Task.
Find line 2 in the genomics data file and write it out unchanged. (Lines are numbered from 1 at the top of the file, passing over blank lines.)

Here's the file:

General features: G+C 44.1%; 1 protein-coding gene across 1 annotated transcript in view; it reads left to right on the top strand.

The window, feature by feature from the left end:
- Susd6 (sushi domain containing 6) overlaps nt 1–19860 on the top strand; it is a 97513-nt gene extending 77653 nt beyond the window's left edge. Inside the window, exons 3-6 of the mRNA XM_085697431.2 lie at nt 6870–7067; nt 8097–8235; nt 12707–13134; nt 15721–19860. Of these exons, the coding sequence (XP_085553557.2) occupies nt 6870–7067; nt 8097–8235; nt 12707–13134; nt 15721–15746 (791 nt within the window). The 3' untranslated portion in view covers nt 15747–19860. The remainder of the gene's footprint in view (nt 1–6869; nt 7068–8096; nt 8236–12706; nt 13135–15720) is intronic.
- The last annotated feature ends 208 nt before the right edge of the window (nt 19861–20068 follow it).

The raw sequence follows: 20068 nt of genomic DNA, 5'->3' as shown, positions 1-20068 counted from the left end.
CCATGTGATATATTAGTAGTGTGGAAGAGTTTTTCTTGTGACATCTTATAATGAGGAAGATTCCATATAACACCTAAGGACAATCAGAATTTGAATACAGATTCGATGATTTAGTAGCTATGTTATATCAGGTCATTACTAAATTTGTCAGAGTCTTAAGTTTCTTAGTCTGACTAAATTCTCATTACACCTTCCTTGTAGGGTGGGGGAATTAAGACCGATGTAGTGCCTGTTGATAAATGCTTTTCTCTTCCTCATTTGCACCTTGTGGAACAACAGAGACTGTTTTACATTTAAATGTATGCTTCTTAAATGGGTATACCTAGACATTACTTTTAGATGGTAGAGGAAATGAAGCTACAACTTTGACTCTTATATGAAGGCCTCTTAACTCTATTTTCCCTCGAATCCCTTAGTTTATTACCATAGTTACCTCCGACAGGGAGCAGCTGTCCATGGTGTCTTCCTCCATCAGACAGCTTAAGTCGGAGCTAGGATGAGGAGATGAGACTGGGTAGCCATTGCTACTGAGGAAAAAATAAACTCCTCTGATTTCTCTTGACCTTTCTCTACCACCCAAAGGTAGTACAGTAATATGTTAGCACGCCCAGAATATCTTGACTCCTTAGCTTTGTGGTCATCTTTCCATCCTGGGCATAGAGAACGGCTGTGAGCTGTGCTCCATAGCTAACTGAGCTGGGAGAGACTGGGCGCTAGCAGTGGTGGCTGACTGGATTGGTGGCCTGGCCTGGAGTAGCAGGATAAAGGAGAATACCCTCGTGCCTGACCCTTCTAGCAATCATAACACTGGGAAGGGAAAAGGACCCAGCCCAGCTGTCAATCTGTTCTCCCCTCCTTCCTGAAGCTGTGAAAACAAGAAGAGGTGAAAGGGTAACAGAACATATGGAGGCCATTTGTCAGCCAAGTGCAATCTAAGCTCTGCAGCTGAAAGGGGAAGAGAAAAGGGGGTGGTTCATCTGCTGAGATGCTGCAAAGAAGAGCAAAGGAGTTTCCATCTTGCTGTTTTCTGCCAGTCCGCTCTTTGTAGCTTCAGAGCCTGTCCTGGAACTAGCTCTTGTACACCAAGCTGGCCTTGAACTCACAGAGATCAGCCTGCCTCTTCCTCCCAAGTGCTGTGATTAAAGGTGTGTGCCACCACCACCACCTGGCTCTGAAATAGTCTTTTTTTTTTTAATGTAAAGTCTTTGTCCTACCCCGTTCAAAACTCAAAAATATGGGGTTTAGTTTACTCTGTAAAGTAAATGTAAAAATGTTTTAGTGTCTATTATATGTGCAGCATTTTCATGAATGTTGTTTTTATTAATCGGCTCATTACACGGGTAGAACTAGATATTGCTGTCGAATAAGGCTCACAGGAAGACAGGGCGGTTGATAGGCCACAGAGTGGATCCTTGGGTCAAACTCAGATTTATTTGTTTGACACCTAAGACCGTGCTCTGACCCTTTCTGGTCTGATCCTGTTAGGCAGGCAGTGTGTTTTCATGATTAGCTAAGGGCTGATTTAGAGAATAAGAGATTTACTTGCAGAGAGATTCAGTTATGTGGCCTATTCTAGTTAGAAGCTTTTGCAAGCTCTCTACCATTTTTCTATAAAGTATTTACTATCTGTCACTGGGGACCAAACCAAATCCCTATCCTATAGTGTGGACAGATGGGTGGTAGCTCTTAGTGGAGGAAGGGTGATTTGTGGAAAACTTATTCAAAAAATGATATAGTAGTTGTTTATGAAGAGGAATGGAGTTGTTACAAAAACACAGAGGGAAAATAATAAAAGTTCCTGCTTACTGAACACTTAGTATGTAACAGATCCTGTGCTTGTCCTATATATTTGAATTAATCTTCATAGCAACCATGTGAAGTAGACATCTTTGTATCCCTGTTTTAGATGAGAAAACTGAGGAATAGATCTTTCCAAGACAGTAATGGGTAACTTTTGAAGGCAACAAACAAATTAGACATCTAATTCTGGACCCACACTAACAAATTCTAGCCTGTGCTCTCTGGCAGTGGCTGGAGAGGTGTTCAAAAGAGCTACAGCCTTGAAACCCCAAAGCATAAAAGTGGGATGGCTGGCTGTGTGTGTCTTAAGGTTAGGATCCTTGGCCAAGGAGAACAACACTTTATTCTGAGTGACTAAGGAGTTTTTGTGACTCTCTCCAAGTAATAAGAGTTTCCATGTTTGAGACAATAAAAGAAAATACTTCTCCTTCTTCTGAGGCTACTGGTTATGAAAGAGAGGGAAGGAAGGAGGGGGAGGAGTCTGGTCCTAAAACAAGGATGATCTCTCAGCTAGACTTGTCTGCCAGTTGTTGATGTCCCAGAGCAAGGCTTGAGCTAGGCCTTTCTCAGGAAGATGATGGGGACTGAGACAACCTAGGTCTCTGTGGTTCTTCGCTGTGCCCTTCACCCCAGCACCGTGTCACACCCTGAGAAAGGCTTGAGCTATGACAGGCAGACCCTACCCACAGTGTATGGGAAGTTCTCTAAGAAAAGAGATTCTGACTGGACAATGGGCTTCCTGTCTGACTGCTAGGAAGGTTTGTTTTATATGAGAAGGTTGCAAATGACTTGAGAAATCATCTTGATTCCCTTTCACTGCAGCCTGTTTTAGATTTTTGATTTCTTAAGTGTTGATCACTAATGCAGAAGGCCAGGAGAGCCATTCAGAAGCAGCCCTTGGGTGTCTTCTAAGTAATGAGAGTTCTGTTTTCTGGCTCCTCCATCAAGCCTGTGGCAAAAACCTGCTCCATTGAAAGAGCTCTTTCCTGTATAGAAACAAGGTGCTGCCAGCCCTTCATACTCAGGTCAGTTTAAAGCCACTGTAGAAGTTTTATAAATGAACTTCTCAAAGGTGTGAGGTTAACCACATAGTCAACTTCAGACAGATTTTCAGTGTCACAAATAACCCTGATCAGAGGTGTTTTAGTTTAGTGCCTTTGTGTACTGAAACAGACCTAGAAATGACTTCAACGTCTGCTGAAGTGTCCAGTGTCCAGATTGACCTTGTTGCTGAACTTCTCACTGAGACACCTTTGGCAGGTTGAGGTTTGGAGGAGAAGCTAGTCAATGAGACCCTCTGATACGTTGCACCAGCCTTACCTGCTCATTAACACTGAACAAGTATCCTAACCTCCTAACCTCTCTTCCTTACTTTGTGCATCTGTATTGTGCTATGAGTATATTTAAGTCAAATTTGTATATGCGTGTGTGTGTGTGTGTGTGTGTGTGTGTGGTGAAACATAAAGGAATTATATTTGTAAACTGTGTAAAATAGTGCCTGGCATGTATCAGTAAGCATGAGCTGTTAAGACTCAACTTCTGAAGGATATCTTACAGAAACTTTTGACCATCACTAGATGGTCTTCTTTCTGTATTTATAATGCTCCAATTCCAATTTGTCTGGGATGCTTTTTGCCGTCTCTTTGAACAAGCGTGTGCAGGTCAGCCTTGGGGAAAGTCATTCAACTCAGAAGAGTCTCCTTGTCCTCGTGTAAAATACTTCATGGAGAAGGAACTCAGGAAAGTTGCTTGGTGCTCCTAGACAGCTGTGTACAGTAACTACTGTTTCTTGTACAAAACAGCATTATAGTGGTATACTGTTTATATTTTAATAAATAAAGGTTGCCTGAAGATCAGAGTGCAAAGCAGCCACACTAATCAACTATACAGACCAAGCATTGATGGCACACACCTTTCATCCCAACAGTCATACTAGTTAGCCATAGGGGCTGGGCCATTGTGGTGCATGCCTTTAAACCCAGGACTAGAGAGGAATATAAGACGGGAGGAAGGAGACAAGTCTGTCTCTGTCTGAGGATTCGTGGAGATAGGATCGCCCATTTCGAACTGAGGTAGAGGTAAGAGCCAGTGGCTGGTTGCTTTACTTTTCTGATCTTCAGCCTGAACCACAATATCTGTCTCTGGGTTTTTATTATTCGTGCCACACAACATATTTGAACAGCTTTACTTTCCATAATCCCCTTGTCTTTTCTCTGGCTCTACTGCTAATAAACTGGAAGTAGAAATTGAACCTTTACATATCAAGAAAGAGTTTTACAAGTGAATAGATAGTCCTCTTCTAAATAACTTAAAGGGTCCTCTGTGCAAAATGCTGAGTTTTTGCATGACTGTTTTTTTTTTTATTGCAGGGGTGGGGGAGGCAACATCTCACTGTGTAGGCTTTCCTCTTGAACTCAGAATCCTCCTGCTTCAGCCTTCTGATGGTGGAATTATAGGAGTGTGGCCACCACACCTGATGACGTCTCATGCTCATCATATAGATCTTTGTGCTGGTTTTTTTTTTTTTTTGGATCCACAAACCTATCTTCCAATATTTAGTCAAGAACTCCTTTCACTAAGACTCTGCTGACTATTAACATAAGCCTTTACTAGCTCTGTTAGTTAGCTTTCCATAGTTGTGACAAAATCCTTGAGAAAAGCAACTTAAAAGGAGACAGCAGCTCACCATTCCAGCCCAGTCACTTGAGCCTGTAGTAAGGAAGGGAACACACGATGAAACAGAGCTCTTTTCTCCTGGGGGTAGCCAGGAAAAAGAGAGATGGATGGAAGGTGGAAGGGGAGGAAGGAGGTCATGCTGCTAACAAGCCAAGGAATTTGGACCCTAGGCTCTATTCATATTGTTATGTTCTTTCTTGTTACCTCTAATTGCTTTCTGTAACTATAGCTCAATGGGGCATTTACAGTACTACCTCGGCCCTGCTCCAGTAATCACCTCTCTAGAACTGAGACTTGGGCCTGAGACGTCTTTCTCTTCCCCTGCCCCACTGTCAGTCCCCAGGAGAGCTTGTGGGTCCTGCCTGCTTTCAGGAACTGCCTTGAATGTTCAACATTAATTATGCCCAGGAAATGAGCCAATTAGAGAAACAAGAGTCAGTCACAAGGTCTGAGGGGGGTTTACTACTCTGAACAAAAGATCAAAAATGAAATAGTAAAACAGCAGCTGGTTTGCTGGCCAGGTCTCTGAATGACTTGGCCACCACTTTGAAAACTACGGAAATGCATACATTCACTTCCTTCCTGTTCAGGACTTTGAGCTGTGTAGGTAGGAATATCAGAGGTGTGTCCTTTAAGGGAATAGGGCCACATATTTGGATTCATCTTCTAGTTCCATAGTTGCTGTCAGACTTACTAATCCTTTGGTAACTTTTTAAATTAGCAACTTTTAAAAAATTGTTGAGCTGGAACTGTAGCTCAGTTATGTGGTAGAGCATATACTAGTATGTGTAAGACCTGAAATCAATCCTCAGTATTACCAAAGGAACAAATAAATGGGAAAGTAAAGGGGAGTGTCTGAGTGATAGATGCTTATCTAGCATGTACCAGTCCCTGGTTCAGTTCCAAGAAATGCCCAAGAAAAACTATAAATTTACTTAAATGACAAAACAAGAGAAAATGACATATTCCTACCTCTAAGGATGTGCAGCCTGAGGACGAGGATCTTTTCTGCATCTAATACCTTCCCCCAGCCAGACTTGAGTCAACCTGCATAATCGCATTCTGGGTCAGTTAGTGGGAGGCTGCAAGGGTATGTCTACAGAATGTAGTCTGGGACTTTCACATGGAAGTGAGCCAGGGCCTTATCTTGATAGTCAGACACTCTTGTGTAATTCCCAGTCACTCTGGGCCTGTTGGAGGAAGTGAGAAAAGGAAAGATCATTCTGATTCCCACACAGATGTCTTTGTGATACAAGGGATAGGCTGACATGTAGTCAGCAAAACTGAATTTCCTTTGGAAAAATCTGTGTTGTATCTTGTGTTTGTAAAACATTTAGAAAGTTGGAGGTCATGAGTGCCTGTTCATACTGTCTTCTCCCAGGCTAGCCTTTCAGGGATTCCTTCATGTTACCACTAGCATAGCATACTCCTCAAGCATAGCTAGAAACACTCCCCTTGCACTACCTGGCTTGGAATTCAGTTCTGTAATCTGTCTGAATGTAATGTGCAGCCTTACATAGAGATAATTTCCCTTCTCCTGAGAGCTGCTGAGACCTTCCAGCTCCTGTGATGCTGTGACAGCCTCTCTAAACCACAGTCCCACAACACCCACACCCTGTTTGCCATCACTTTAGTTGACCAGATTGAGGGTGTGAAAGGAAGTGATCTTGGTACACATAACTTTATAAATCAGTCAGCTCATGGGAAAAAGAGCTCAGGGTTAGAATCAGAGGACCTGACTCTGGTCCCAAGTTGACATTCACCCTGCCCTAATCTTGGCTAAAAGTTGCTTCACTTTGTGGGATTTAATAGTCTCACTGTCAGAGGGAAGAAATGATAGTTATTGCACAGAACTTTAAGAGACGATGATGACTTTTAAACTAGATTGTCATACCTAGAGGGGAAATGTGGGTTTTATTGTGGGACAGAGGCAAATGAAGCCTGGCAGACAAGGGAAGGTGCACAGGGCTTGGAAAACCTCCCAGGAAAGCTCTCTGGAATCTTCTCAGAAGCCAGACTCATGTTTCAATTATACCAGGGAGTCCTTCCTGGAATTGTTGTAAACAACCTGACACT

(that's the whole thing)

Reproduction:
The window, feature by feature from the left end: